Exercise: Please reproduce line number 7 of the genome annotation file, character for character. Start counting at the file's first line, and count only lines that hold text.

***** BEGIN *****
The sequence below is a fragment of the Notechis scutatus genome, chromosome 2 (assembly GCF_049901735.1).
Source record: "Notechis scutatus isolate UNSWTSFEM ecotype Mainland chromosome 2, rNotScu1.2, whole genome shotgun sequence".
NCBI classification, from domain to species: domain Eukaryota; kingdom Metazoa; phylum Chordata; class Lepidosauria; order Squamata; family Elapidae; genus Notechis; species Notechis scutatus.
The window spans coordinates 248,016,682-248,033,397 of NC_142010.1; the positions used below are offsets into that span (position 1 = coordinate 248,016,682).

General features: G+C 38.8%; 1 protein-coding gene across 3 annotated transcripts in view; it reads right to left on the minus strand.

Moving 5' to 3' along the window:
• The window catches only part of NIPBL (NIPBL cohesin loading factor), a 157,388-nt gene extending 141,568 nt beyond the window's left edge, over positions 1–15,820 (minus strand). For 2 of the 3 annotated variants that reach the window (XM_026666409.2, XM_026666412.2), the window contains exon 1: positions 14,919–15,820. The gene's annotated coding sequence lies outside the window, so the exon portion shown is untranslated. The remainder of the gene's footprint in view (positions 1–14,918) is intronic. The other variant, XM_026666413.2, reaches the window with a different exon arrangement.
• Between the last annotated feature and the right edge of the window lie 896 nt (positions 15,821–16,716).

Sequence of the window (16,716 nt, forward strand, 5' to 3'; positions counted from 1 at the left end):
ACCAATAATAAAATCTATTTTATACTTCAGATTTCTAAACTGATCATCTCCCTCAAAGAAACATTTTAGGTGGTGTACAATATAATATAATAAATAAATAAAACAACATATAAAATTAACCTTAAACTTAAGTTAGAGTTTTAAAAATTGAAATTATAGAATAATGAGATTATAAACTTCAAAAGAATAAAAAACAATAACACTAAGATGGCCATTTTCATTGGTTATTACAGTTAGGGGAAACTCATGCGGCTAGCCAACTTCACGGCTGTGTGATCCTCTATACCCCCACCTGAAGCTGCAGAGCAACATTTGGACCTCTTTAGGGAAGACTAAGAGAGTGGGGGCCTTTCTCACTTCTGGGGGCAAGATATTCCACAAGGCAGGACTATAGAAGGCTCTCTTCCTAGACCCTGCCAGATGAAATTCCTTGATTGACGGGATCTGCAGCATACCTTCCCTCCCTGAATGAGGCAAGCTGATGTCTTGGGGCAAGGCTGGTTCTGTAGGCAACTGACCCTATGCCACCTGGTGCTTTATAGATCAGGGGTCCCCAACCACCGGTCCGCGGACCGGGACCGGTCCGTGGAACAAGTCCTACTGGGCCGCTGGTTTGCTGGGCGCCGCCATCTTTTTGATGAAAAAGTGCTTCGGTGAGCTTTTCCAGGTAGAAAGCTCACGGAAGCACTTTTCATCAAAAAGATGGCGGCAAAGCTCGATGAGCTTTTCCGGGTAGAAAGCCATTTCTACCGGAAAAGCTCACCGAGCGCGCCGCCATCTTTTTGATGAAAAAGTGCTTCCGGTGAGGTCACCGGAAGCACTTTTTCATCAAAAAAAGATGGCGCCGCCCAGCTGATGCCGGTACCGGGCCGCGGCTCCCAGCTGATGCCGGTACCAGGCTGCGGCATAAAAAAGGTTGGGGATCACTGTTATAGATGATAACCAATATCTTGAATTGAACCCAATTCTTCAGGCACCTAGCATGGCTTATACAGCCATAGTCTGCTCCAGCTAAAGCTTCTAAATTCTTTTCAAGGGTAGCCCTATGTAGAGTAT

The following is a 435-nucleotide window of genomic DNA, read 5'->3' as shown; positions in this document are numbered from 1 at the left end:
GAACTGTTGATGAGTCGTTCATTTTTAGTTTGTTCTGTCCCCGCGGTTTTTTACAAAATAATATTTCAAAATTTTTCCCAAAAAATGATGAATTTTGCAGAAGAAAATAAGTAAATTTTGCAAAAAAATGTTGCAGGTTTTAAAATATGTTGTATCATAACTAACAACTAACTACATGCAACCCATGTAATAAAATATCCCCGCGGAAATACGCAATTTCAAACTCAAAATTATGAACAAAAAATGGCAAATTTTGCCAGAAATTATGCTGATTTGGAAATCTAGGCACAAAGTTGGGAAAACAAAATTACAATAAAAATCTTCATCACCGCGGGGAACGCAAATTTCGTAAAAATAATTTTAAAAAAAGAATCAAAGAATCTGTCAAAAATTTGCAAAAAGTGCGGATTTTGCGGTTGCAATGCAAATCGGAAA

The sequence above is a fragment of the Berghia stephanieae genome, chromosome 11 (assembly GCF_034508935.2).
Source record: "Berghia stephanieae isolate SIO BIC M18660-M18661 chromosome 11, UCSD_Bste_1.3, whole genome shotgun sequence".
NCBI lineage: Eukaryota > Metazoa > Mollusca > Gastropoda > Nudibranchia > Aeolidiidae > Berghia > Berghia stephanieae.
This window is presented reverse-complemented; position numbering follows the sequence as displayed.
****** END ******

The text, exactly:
• The window catches only part of NIPBL (NIPBL cohesin loading factor), a 157,388-nt gene extending 141,568 nt beyond the window's left edge, over positions 1–15,820 (minus strand). For 2 of the 3 annotated variants that reach the window (XM_026666409.2, XM_026666412.2), the window contains exon 1: positions 14,919–15,820. The gene's annotated coding sequence lies outside the window, so the exon portion shown is untranslated. The remainder of the gene's footprint in view (positions 1–14,918) is intronic. The other variant, XM_026666413.2, reaches the window with a different exon arrangement.